Monday, February 24, 1890

Salem Daily News

Location: Salem, Ohio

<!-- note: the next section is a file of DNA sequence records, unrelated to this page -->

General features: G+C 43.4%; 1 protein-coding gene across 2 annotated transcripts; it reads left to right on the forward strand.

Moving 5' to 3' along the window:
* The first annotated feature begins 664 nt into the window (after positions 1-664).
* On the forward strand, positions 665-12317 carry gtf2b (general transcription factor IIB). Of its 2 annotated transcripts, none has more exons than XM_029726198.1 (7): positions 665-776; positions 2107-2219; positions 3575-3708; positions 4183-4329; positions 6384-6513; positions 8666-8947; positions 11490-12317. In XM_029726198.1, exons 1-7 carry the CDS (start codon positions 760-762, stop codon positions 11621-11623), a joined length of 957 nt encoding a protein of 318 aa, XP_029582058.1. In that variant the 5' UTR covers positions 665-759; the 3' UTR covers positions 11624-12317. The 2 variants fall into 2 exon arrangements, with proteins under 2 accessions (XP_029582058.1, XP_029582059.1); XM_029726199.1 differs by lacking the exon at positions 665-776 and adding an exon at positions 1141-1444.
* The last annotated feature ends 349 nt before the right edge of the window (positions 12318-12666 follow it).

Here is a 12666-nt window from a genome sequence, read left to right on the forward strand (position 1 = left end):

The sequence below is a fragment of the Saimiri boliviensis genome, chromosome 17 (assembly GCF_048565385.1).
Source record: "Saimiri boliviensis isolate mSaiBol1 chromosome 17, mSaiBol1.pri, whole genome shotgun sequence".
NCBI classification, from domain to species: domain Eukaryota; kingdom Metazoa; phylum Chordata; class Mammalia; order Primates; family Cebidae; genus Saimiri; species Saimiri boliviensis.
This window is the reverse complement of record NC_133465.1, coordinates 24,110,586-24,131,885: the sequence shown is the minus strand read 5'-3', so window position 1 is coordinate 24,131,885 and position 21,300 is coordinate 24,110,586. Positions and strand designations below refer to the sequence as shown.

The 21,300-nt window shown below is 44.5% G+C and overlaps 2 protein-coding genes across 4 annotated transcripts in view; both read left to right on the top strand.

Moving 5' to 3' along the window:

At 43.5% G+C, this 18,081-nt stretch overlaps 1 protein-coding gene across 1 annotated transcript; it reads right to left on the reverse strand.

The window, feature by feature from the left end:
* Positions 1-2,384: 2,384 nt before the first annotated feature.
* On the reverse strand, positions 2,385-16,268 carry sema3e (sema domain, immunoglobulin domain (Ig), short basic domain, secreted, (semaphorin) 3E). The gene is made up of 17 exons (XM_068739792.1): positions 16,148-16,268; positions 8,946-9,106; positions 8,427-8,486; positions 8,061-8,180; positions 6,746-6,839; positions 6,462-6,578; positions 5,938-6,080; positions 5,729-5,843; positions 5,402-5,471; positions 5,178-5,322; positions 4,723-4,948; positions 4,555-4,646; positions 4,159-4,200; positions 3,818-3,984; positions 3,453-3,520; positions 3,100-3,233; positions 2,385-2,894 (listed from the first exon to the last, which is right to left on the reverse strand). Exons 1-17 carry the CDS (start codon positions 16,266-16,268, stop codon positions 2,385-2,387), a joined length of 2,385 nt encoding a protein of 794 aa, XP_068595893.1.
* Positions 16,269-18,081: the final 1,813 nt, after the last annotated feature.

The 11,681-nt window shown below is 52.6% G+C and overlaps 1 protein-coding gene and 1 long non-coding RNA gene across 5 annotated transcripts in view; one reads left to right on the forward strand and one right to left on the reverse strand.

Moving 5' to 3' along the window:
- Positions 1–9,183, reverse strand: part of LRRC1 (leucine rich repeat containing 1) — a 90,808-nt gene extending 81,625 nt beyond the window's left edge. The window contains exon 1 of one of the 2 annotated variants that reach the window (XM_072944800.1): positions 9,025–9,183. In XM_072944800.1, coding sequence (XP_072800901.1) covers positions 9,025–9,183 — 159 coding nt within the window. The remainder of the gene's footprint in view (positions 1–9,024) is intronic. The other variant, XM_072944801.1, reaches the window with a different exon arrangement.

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Salem Daily News, The (Newspaper) - February 24, 1890, Salem, Ohio HE SALEM DAILY NEWS. SALEM. OHIO, MONDAY, FEBRUARY 24. 1890. TWO CENTS. of a Dam In Vator Liberated Lafce, Bear- a Waves. t the was Kespon- b. The fine iuilt across tee he Walnut Grove y two years ago ite way Saturday pressure of the every thing be- is are known to t the company it low the reservoir, me just approach- so swept away, al- has spent over ise of steering the mining machine expected to com- week. Id the water back he base and 400 5 110 feet thick at t at the top, f orm- les in length by wide, and 110 feet telegraphic com- of the disas- med. The omin- tn the broken dam people of the val- advantage of and lain has been fall- 1 days past, and i top to bottom by ir. At a late hour letails as to loss of but it is med is very great, storage dam from route is forty ce dam where the I was fifteen miles Immediately on Adjutant General 3 scene of disaster assist the wants of >erintend burial of itative of the Jour- accompanied the pecial courier with 1 take twenty-four the round trip, yly interesteo in >hn McDonald, an jk mine, have just esoris divide, four- the town, from am could be had, s gone without a could be ir powerful glasses >f tbe cliff, while ework of the dam The break in the .tward, leaving the lain break was on stimate yet of the erty, but the latter illions and the loss will bo great, as a ire living near the mons. The confir- f the loss of the big the excitement and is now anxiously Feb. 24. Luther ve some details of the great storage irapa river which ister. like that at to carelessness and poration that built led in to report on and a half ago. It cd with stone four- 5 base, four feet at ith loose rock and ih wooden ilf done when Wag- found the stone urelo'sslr and was akinz the structure ction of sheathing "nded to be secured cement, but done because of sinent to was formed MB and the leakage 41 inches with ia tbe dam. The i f-ill of k no! holes. discharge of the >iat this was ?a-.T. act- a la- BOILEK EXPLOSION. Two Killed and Xtmber Fright- Injured. OMAHA, Neb., Feb. explosion occurred Saturday at tKe Armour-Cudahy packing house at South Omaha, which resulted in the instant death of one man, the subsequent death of another and what may be followed by the death of others. The explosion occurred in the boiler room of the old packing house. A battery of nine boilers is located there, two of which are reserves. The outside boiler of this battery burst, tear- ing great holes in the walls of the machinery department adjoining. The noise of the explosion soon at- tracted the great army of packing house employes to the scene, where beneath the ruins twenty-five men lay wounded. An alarm of fire, was sounded and the fire department soon arrived on the scene, joining forces with the Armour- Cudahy fire department and the two soon quelled the flames. A crowd of 100 men went to work, on the debris, hur- riedly working to relieve the sufferers, and in a short time had the dead and in- jured removed and taken to St. Joseph's Hospital- The following is a list of dead and in- jured: Jack Tighe, head fireman, in- stantly killed: flans Olosen, coal wheeler, died from inhaling hot air; Sam Gibson, burned about the head and face_will probably die; Ed Miskel was taken from the ruins with a fractured skull and severely will die; James Black was severely burned and his skull probably die; James Sheridan was badly scalded about the head and nectc: AI Harder wai scalded and burned, but his injuries are not regarded as serious. Many others were slightly injured anc a number narrowly escaped from the falling walls. The cause of the explo- sion is yet to be determined, but is probable >that the wall of the boiler room caused the explosion by falling on the boiler. The loss reaches many thou sands of dollars. Vote on Selection of a Site Be- gins To-day, Bat a Final Settlement of the Ques- tion May Mot be Beached Until the End of the Week. REMARKABLE SUICIDE. Sexton the "Devil Dream" on the Chimes aad Dashes ULui self From the Steeple. Neb., Feb. remaik able suicide is reported from Wicksville seventy-five miles northwest of here Wicksville, is a town of about 600 population, a church with a set of chimes in the steeple. A young English- man named John Dawson was sexton of the church and played on the chimes. About six weeks ago he had a severe at- tack of the grippe, lie iecovered suffi- ciently to co to work again, but has acted rather strangely and seemed very despondent. Sunday morning in the midst of the service the congregation was startled by hearing the lively strains of the "Devil's Dream" rattled off in the steeple, followed by a heavy fall and Dawson was found lying on the around groaning. Ho was carried into the church, but died in a few moments. Ho had only been in this country a short time. A S25O.OOO Smoke. JKicroioxp, Va., Feb. started here Saturday night in Cameron Siz- er's tobacco factory and soon destroyed the building and contents. The fire de- partment responded promptly, but the flames spread so rapidly it was impossi- ble to save the building and it was only by extraordinary exertions that Kin- ney's cigarette factory, across the street was saved. The loss is estimated at Insurance light. Between of the Different Citlee Competing; for a CoaUn- Seeaion Cntil a DecUloa to Arrive At. "WASHLNGTOX, Feb. all-im- wrtan t matter of selecting a site for World's Fair may occupy all of this week in the House. When the site has been selected the bill suited to the selection will be called up, and as there is consid- erable opposition to its passage the de- late will probably be prolonged and final settlement of the whole question may not be reached before Saturday. Mr. Mills and others have expressed themselves as opposed to the bill in gen- eral, while nearly the whole JSew York delegation objects to the Government appropriation of Even should the fair be given to New York, her rep- resentatives will vote to eliminate this section of the bill. Most of them have pledged themselves to do this. In order not to forfeit the special order giving the matter of selecting a the right of way on Monday, an ar- rangement between the representatives of the four cities will, it is understood, be made, so that if the matter Remains unsettled on Monday evening a recess instead of an adjournment will be taken until Tuesday. This will allow the retention of the special order and the fair matter will have light of way on that day. This arrangement, if effected, will be continued until the site has been Yesterday was a busy one in Congres- sional circles. Tho World's Fair people from New York, Chicago and St. Louis, who are here in full force: were busy all day securing pledges and votes and cal- culating the strength of their respective cities on the first ballot, when the ques- tion of site comes up in the House. The New York people held an informal meet- ing at the Arlington Hotel to hear re- ports, and feel buoyant and confident of ho final outcome and selection of New York. They claim to be able to show eighty votes for their city on the first >allot. The Chicago men claim 100 or sven more than that on the first ballot 'or the site. The St. Louis people ex- >ect to show sixty-five votes, and the tVashington folks are calculating on about forty votes. Mr. Kowell, the chairman of the'Elec- tions Committee, aas two contested cases that he wants to have the House dispose of during the week, but on ac- count of the World's Fair matter he has .ittle hope of accomplishing his object. These cases are those of Atkinson against Pendleton, from the First West Virginia district, and Featherstone against Gate, from the First district o Arkansas. The majority reports of the committee on both cases recommend the of the contestant, a Republican, and the House will adopt tbe reports. RIOTOUS STUDENTS. in4 Sophwnorn of WatNtah College Celebrate Btrtk- by Bach CKA.WFOBDSYHX.B, lad, Feb. Washington's birthday was ushered in Saturday morning by the booming of a Molen cannon in hands of sopho- more class of Wabash College, after which they scaled tho belfry and nailed their banner to the flagstaff on Centre HalL In the UMI eawe class, atounted, paraded atreeta. The freshmen, greater in number, were also oat horseback awd and httded by bratt band. carried nagm and traiuparvnoMa. They net eeveral aad the sophs' were captured, but they retook them In a rush on the oonrt house corner the students belabored each other with nnttnished hickory buggy spokes, with which they were armed. Randolph had to be carried into a drug store to have a gash in the back of his head dressed. Jarton, another freshmen, and Evans, leidenwolf and McCampbell, sophs, were also badly hurt. A soph was based into his boarding house by the reshmen, who were after a flag, and, turning, held them at bay with a re- Not Defaulter. JACKSOX, Miss., Feb. hasty ex- amination has been made by a joint committee of the Legislature of the books and accounts of Colonel Heming- way. ex-State Treasurer. According to the statement made by the committee the State owes Hemingway a little ove and thus the matter stands unti a thorough investigation of the treasur er's auditor's books can be made. DtucharRe In a Strike. A Race and Tax Question. Va., Feb. House of Delegates has passed a bill requiring that in the reassessment this year of land and all other taxables, the asses- sors shall indicate the race of each tax- payer. The object is to show the pro- portion of taxes paid by the negroes. During the last campaign some Demo- crats urged that the negroes should onlv bo allowed, for maintenance of their public schools, the proportion of school tax paid by all their race. The scheme embodied in tho bill iust passed. if carried out. will furnish data upon which a separation of the'schools would be based. ___________ CJrcns Sold. Pittt-.VDEt.rmA. Feb. syndicate of English capitalists who have been negotiating for the purchase of the COSTLY ASSACJLT. Owners of a Theater Mulcted In the Sum of for the Act of an Employe. INDIANAPOLIS, Feb. day of President Cleveland's visit to this city, 3enry Waldron, of Urbana, 111., was icre and went to the Park Theatre. He jot into a dispute with the agent at tbe office over some change, and the agent called upon special officer Kyle to arrest him. Waldron resisted and was brutally clubbed by the officer. Wald- ron filed suit for against Dickson ATalbot, owners of the theatre, and Saturday the trial was concluded, the plaintiff being awarded The held that the theatre managers responsible for Kyle's actions and on tiiis ruling the jury gave damages. BtJULED TREASURE. Discovery of a Backet rilled With Gold and Silver Under the Kutris of a Burned FBKDERICKSBTJBCJ, Va., Feb. day night fire destroyed the dwelling of Luther Limerick, near Falmouth. Op- posite the house is aifeld of about two acres of grass belonging to the Misses which was ignited by a spark from the bouse and also destroyed. Sunday while Mr. Limerick was digging in the ruins, he discovered buried a couple of feet under ground a large tin bucket nearly filled with gold and silver coins, tho. aruownfrof-JKhich will not tell. Some years ago an old hermit died in a hut on the place.__________ Bnrned to Death In a Canal Boat. NEW YORK, Feb. in the cabin of the canal boat A. C. Chandler, lying at the foot of West Sixty-first street, late Saturday night severely burned five persons, one of whom died Sunday. The fire was caused by the explosion of a lamp and the family of Captain Daily, sleeping in the cabin, were not aroused until the fire bad gained considerable headway. Mrs. Daily made heroic efforts to save her children and received severe burns. The youngest child, Dennis, was the last to be removed and was so badly burned that his life could not be saved. Boras Nobleman Exposed. NEW YOHK. Feb. World de- votes several columns to a special from Boston describing the career of "Count" Ivanovitch de Lippman Zubof. who for several months has been lionized by Boston society, but who. according to the World's story, is an iraposter, a swindler and an ex-convict, his correct name being Lippman. Besides swindling many persons in Boston it is stated that he was nearly successful in his effort to au heiress as his wife. FAITH CUBISTS STONED. la the Kateacr ufPraye; AMM1U4 by a Mob aad Driven o OUo WAPAKOXETA, O., Feb. weeks, ago a company of faith cure ad TO cates came to Uaiopolis, this county and commenced advocating their re ligion. Their doctrines did not meec with the approval of the community anc they were given three days in which t< leave the town. They paid no attention to the warning and held their as usual until Friday night, when a mot visited the building during the pragrest of the service, and surrounding th< structure, commenced stoning it. The assembly was broken up, several of the converts injured and the leaden driven from the house and run out ol tbe town. They were not eten given time to collect their wearing apparel. The cause of the trouble was the fact that a young boy, whose parents are de- Tout believers in the faith, broke hij leg and his parents refused medical aid, depending upon their faith to heal the wound. The boy grew gradually worse and died. _______________ BLOWN INTO_THE AIR. Two Negroes Killed Outright itnd Six Serl- In'ured by the Explosion of M Boiler. GOLANSVILIJE, Va., Feb. disas- trous boiler explosion occurred Saturday in Hunter Bros. Co.'s mill, two miles from this place. Two persons were killed outright and six others badly in- jured. Portions of the machinery of the mill were blown to a height of 100 feet in the air and carried over telegraph wires 250 yards from the mill. The victims, all colored men, were employed about the mill. Their names are: James and Henry Johnson. Injured Samuel Fox, leg broken in two places and badly scalded; Jefferson Washington, leg broken and scalded about the face; John Jackson, face and body scalded; Benjamin Bea- nan, found under mill Shed with arm broken and badly scalded about face. The explosion could be heard miles distant. Firing up without sufficient water in the boiler caused the explosion. The mill property is a total wreck; no insurance._______ JOHN JACOB ASTOJR DEAD. LATEST NEWS ITEMS. Catkered ky From all New York's Well-Known Croesus Joins the Silent Majority. NEW YOKK, Fob. Jacob As- tor died at his residence in this city Saturday. Mr. Astor's death was directly due to a cold which he contracted while in Europe in 'December last and with which he had been ill ever since. He was the sixty-seventh year of his age. John Jacob Astor was the eldest son of the late William. Astor and grandson of the original John Jacob Astor, who founded the fortunes of the family. He was the head of the third generation of ijbe Astor family. In 1875 his father died, leaving John Jacob a two-third share of his estate, valued at During the Civil War Mr. Astor went to the front and served with credit as an aide-de-camp to General McClellan. He married a Miss Gibbs. of South Carolina, who died about two years ago. He is succeeded by his only son, William Waldorf Astor, who was Minister to Italy some years ago. Xo. 107 West j executors of consideration Feb. 24.-Onc hundred tnon great Forepaagh show have been routed employed by the Johnson Car Sc.it Com- j from the fleldjijm citizen of rhiladel- pany. whose works arc at Monroe street, arc out on a strike. A j few days ago the foreman wasdis-cJiaryed j lor some unknown reason, and a new man put in his place. Tho aaked for tbe cause of their discharge and, being denied any satis- faction- strcck in a bodj- In RAI.KIOH. N. 0.. Feb. 34- nirht at aidnich at one of the large Govrra- distilleries o' J. K LaaJ'-r. at Sal- isbury, a boiler exploded with frif btfal resalLi. Two mm kiilM, 1 fc- fatallr injured and wrf-ral iajurexL The- to whoso the Forcpaugh estate, in of a princely sum. have transferred the vast circus plant and title of the late Adam Forepaufcb- The purchaser. Mr. Cooper, was the member of tho circus firm of Ooopr A Tbe <bow -a-ill be managed by rT Korepaugh. Jr._______ KMH tUM Pitcher. Feb. B. Rlair. th" ball Chicxjro 3 .died Saturday if bis in citr. ol A Consignment of African Mackerel. I'KoviscETowy. Mass., Feb. long-talked of consignment of African mackerel has arrived hnre by packet schooner Lucknow. cominjr from Cape Town via London tn steamers. There are thirty-three casks of three barrels each. The fish closely resemble the Anterican coast mackerel and are pro- nounced by all fishermen to be fully equal t-o jmvthinjr in market. The fish sUxrf the without harm, aad opened swevt and in first class Tttawtee i'a.. Feb. al Utrncxm. William art instantly kilwd. bis and two children iajurrd-and Wall ._ iam Crock and William Stmwtt Kl.iir fataHr injured. Stewart planrd a frwira Captnre of mn Embezzler. CHICAGO, Feb. 24. Saturday night Fred A. Walton, the clerk of the Pacific Express Company who absconded from Dallas, Tex-.jon February 2, was arrest- ed by an officer of Pinkerton de- tective agency at St. -Johns, N. B., and ,000 of the S35. 000 stolen found on him. Walton took his capture very cooly, and tbe officers intend keeping h'm in Canada a little while to learn of the whereabouts of a gambler named Laird, who traveled throi-rh Canada with Wal- ton and who is supposed to bare secured larjjo portion of tho stolen money. Fatal Kanairmjr Accident. ELIZABETH, X- J-, Feb. A team irawing a carriage containing three ladies ran away on the boulevard be- tween this city and Newark Saturday evening. Tbe occupants of the vehicle, frightened, jumped out. Miss Mary Trier, apod thirty, was instantly killed. Miss Carrie E. Tyler sustained injuries from which she died two hours later. Miss Ella Tyler was badly hurt The ladies wi-re Risers and Vion-ed to ane of the leading of Newark. At St. Aujruatine, Fla., on the 22d, Chicago League Club defeated the Phila.- delphlas by a score of 7 to S. The will of the late poet Browning-, which has just been probated, bequeaths an estate valued at to his son. At New York City the other day broker George H. Pell, the alleged bank wrecker, secured hail and was released from jail. Heavy snowfalls prevail throughout Sicily. In many parts of the country, the early spring crops have been totally destroyed. The spinners of Grottou, Bohemia, numbering about 1.000. are on strike for higher wages and the mills are closed in ixmsequence. Typhus fever is raging among the Uhlan garrison at Jauterbog, Branden- burg. Fourteen men have already died from the disease. Supreme Court of Tennessee has decided that the making of books and the selling of pools on races run outside of the State is in violation of tho law and therefore indictable. The bank examiner appointed to ex- amine into the shortage of cashier Bard, of the Lincoln bank of Lancaster, Pa., finds it to be about The Brussels Anti-Slavery Society has been authorized by the Congo State to equip and send to Africa an ex- pedition which shall co-operate in the effort to suppress the African slave trade. At Bremen the other day, a bricklayei named Seidl made an unsuccessful at- tempt to shoot his landlady. He subse- quently wrecked the house with dyna- mite, killing both the woman and him- self. A frightful accident happened at Za- balza, a pumping station on the Mexi- can Central railroad, the other day. boiler burst and killed the two pumpers, both Americans, and the pump houM was burned to the ground. The French Cabinet at a recent meet- ing considered tho case of the Duke ol Orleans, convicted of violating the ex- pulsion act and sentenced to two years' imprisonment. It was decided to remit the sentence imposod anil conduct him to the frontier. Riots growing out of the prohibition by the Swiss government of Salvation Army meetings in any part of the Con- federation, have been renewed atBerne, where the army has the law. In the fights which have taken place many persons have been injured. Further news of the siorm on tho Chi- nese coast is to the effect that the storm swept to sea 800 ashing boats from Toukomo and Chosic K-idsusi. districts. Funeral services werohold for about600 fishermen supposed to have been drowned. Whole villages are in mourn- ing. The latest returns from the election for members of the German Reichstag show that 27 Conservatives, 13 National Liberals, 66 Ultr'amontanes, 12 Freis- singes, 3 Poles, 1 Independent, 10 Al- satians, 3 Democrats and 1 Dane have been elected. One hundred and four re- ballots will be necessary. The experiment of constructing a building chiefly of paper has been suc- cessfully made at Hamburg, where an immense hotel with its facade and other important parts composed of that ma- terial has been erected. It is claimed that the building is absolutely fireproof and also impervious to the action of the elements. The German labor conference will meet about the middle of March. England, France. Austria, Belgium, Holland, Italy, Sweden and Switzerland will par- ticipate Russia and America have de- clined to take part, the former on the ground that her industries are confined to agriculture and feprestry, and the lat- ter because of the difference in the con- dition of European and American work- ingtnen. _______________ THE 3MKETS. Grain aud fr Feb. 22 Country Jnaflc- av M. 1014.00. Minnesota patent E. MSnacsota spnng mt Xew Ko. 2 red at 79c, new Xo. 3 red 1'Eirr. Ind.. Feb. Ora SUtsworth. Tlarrv Lanajaa and Kinsley. of alxnil foarU-ca. arrested and jailed :n default lo.il, with burjrlarizinjj oT K. t.. dry a few sirhts arrt- Kinsley tnad'- a civile of Hfeh roiie'l No. No. 2 mixed Z7c. No. white at 35c, No. 1 routed at Faocr SPc. dairy at 22c. New York at VJc. Ohio at lie. Strictly fresh at I5c. o a! Ws.' Feb. Dnll and stra-Jr. at at 39c. Kay No J wtev: 32. ratssiajf d --K ra a f< x.fc f-tr. Y-rt-er. TfTTrT'i'C lA m a J T 1 %lft u i 11 -11 Sf tij 5 it ll iP m